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psychology. There are no higher level patterns or processes to speak of. This is a very substantive methodological thesis—one which (if it were true) would have significant implications for how research time and money ought to be allocated.

Increasingly, it is also a thesis that is being rejected by mainstream cognitive science. In the decades since Pinker’s book was published, cognitive scientists have gradually come to recognize that neuronal firings, while surely central in determining the behavior of creatures like us, are far from the only things that matter. Rather, the neurons (and their accompanying chemical neurotransmitters, action potentials, &c.) function as one sub-system in a far more complicated web of interrelated interactions between the brain, the rest of the body, and various aspects of the external environment. While some cognitive mechanisms can be completely understood through the decompositionist approach,[1] the higher-level cognition of complicated organisms embedded in dynamic environments (humans engaged in complex, conscious reasoning, for example) certainly cannot. The gradual relaxation of the demand that all cognitive science be amenable to something like this radically eliminative computational hypothesis has produced an explosion of theoretical insights. The appreciation of the importance of embodied cognition—that is, the importance of non-neurological parts of the body in shaping cognitive states—exemplifies this trend, as does the work of Andy Clark in exploring the “extended mind” hypothesis, in which environmental props can be thought of as genuine components of higher level cognitive processes[2].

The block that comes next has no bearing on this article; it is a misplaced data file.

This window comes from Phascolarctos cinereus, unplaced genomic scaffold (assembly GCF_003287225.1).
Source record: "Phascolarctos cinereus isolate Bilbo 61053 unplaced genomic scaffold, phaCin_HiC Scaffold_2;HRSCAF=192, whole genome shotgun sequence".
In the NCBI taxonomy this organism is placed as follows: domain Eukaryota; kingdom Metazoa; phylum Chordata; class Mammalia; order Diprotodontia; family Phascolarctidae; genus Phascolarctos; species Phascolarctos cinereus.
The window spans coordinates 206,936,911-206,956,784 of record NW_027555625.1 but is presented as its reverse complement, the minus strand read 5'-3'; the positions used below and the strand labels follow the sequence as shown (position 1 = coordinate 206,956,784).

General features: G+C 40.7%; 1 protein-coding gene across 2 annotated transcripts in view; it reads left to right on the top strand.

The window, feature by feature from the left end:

1. Simple reflex behavior like the snapping of carnivorous plants (as well as basic reflexes of human beings), for instance, can be understood as a very simple mechanism of this sort, where the overall behavior is just the result of individual constituent parts operating relatively independently of one another. See Moreno, Ruiz-Mirazo, & Barandiaran (2011) for more on this.
  2. See Clark (2001) and (2003)

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